I found your website through a search on Google for job-search etiquette. I found the Job-Hunting Etiquette Quiz to be very informative. I have a question that I did not see addressed on this or any other site. I have recently (three days ago) submitted a resume for a job I am very interested in. I dropped the resume off in person although I left it with the receptionist and did not speak to the person in charge of hiring. I have not heard from them yet. I think my qualifications closely match the job posted and I really really want the job. Is it appropriate for me to follow up with a phone call or do I have to wait for them to contact me?
The Career Doctor responds:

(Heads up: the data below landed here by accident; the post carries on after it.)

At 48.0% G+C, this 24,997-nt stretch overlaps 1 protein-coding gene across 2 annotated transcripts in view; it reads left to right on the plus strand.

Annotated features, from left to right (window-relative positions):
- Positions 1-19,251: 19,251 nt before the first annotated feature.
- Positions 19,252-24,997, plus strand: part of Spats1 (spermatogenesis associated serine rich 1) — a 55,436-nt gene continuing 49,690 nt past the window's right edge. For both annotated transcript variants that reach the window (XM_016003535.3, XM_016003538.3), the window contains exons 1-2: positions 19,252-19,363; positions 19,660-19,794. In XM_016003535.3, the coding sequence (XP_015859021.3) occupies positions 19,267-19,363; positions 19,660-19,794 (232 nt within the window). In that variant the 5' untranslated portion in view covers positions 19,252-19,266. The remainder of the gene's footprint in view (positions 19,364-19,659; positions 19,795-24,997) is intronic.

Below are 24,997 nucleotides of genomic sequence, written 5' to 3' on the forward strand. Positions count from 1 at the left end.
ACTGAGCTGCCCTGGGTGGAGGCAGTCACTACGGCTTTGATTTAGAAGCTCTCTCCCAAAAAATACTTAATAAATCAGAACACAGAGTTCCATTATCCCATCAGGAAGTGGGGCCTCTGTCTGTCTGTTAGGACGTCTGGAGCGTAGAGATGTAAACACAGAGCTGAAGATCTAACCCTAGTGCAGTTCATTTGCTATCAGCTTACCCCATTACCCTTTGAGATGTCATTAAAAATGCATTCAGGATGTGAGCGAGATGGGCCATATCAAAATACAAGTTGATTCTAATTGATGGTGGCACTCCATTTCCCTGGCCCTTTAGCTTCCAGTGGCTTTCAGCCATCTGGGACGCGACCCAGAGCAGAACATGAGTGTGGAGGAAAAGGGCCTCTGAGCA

It's only been a few days but should you follow-up? Yes! I won't say the job-seeker who shows the most interest will get the job but certainly that job-seeker will be noticed above others who did not bother to follow-up. Call the hiring manager today on the pretense of checking to be sure he or she received your resume. While on the phone express your interest in the job and your match with the requirements of the job — and be sure to ask about the hiring timetable. The cliché that fits in job-seeking — unless abused — is that the squeaky wheel gets the grease; in other words the job-seeker who follows-up — who shows interest in the job and the company — will get more attention than other applicants. Don't overdo it though; don't call everyday. But please do follow up on a regular basis. And as employment hiring cycles stretch out don't let the silence from the employer keep you from checking in and continuing to show your interest. One more comment. When you dropped off your resume did it include a cover letter addressed specifically to the hiring manager? If not I suggest that you immediately send a follow-up thank-you letter once you've called the hiring manager for the first time; it may not be as effective as if you had sent it originally but you can again thank the manager for talking with you on the phone and you can say again how well your qualifications match the job requirements. Remember that common courtesy and etiquette go a long way in job-hunting.